Urban researchers from MIT and Harvard are now using a computer vision system developed by MIT Media Lab to identify factors that can predict urban change and quantify the physical improvements as well as the deterioration of neighborhoods in five U.S. cities. The tool is designed to predict changes that will happen in coming years with the aim of helping municipalities take measures accordingly. “The combination of high-quality measurement, analysis, and thoughtful attention to what is missing is the future of measurement,” comments Julia Lane, a professor at New York University’s Center for Urban Science and Progress.
The system is composed of images of neighborhoods and compares 1.6 million pairs of photos taken periodically for seven years. The researchers use the results of those comparisons to test and challenge several hypotheses by social scientists concerning the causes of urban revitalization. They find that density of highly educated residents is strongly correlated with the physical improvements of a neighborhood. However, it’s not about the level of wealth, rather the skills coupled with the level of education of these neighborhoods that determines their revitalization.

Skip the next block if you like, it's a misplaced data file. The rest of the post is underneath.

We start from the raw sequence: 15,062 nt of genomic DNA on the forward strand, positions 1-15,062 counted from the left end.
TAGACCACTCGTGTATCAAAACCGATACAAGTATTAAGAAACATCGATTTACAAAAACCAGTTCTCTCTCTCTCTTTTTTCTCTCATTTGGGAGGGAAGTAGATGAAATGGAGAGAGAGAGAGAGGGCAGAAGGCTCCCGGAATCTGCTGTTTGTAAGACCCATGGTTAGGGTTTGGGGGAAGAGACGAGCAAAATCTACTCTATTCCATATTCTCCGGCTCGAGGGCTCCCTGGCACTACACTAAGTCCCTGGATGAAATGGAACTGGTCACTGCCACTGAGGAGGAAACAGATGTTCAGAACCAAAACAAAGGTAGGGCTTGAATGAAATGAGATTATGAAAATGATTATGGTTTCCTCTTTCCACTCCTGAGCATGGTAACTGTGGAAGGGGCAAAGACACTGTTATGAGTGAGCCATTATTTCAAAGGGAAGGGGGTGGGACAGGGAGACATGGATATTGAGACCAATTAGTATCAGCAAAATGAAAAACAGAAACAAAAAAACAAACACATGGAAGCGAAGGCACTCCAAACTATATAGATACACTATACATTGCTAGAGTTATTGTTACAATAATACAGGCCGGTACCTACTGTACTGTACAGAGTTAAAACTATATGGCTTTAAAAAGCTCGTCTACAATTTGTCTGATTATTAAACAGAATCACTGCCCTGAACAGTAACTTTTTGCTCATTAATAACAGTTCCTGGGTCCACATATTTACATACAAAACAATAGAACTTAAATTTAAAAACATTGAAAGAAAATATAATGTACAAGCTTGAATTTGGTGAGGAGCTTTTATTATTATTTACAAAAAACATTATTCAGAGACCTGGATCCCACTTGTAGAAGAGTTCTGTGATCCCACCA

They also prove a theory wrong: that when a neighborhood has buildings in an advanced state of decay, residents begin renovating. According to the researchers, that relationship isn’t necessarily true for the neighborhoods that they studied. Another theory was accurate in practice though: neighborhoods that are doing well are more likely to do better, while those not doing so well won’t be doing any better.
However, the images may not tell the whole story. In 2015, the City Observatory conducted a study that found that, from 1980 to 2010, the proportion of lower-income households living in a low-income neighborhood increased from 23 to 25%, whereas the proportion of upper-income households living in an upper-income neighborhood doubled, going from from 9 to 18%. It would be interesting to see how neighborhoods have changed, since – according to the researchers – it’s not the income of the neighborhood that changes it to the better or worse.